WASHINGTON (AFP) - Ron Paul, a US congressman from Texas, announced Friday a new run for the Republican presidential nomination for 2012, saying Americans are now ready for his libertarian ideas.
It will be the third attempt for Paul, who ran as a Republican in 2008 but failed to win any primaries, and was the Libertarian Party candidate in 1988.
"Time has come around to the point where the people are agreeing with much of what I've been saying for 30 years. So, I think the time is right," Paul told the ABC program "Good Morning America."
Paul, 75, has long espoused a philosophy calling for less government, reduced taxes and decriminalizing prostitution and drugs.
"I think that's how a free society works," he told ABC from the state of New Hampshire, where he is expected to hold his first post-announcement campaign event for 2012.
In 2008 the former obstetrician rallied thousands of Americans around his minimalist message, which included pressing Washington to quit the United Nations and the World Trade Organization, a return to a non-interventionist foreign policy and eliminating the Internal Revenue Service.
Paul's "live-and-let-live" ideas have proven popular with followers, but his aversion to federal relief programs such as financial assistance for flood victims has raised hackles in some quarters, especially as Americans grapple with the aftermath of last year's Gulf of Mexico oil spill and deadly tornadoes that ripped across the south in late April, and contend with historic flooding of the Mississippi River.
"I'm on the Gulf Coast. I have a house on the beach, or had one recently. And I don't think somebody in New York or New Hampshire or Iowa have to pay for my flood on the Gulf Coast.
"And if the insurance won't sell it to you, it means it's too dangerous. If it's too dangerous, why dump the responsibility on the taxpayer? It doesn't make good moral sense or constitutional sense."
According to his website, Paul "has never voted to raise taxes" and "has never voted for a federal restriction on gun ownership."
He also voted against the Patriot Act and the Iraq war and does not participate in "the lucrative congressional pension program."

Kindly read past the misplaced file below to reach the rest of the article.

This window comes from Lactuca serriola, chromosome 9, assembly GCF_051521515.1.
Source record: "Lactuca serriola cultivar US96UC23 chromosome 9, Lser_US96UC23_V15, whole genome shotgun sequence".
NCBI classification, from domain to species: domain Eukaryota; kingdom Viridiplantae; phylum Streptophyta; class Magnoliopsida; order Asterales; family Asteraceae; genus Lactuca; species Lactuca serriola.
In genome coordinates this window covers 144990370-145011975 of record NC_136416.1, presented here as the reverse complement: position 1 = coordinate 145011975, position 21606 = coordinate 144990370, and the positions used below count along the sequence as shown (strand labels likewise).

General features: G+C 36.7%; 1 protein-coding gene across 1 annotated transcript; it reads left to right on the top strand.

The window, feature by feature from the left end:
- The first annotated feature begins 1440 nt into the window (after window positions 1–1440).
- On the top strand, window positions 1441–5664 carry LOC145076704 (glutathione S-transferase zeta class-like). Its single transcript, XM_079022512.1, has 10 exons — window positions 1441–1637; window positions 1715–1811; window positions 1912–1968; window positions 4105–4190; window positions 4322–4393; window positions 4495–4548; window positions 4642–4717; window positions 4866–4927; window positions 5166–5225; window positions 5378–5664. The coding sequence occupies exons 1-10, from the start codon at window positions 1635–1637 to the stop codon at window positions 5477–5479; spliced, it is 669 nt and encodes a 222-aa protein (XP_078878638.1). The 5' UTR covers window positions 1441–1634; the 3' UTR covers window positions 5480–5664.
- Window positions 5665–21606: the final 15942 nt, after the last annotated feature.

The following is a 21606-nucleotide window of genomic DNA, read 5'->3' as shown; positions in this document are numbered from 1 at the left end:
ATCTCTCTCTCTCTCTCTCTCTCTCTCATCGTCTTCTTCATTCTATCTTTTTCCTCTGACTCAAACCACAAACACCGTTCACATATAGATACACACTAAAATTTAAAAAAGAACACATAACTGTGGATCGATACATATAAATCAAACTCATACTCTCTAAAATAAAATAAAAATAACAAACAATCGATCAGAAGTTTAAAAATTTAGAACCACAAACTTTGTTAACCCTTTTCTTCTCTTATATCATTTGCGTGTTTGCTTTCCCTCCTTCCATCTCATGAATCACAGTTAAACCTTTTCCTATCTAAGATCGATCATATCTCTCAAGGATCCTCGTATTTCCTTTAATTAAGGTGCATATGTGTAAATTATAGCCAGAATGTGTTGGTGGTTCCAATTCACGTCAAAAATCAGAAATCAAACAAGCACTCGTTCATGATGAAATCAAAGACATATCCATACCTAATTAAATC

For years he has called for pulling US troops out of Afghanistan, calling American involvement there a costly and "fruitless venture."
The conservative lawmaker is considered by some an inspiration for the Tea Party movement, having endorsed the notion of lower taxes and less government years earlier.
In Congress, he has been a frequent critic of the Federal Reserve and advocated a return to a gold standard.
Paul said in a separate interview with Iowa's WHO radio that he did not support the methods in the US raid that eliminated Osama bin Laden in Pakistan.
"I don't think it was necessary, no," he said, saying there should have been "respect for the rule of law, international law.
"What if he had been in a hotel in London? If we wanted to keep it secret, so would we have sent the helicopters into London, because they were afraid the information would get out?"
Paul told ABC: "I have no qualms about getting him. I'm delighted he's gone. But the whole thing is, we could have done it differently."
The announcement comes two days after former House speaker Newt Gingrich became the first major Republican candidate to formally throw his hat into the ring for the 2012 race, aiming to oust President Barack Obama.
Paul was a flight surgeon in the US Air Force during the 1960s and later practiced medicine in Texas. He and his wife Carol have five children including son Rand Paul, elected last year as a US senator from Kentucky.
© AFP -- Published at Activist Post with license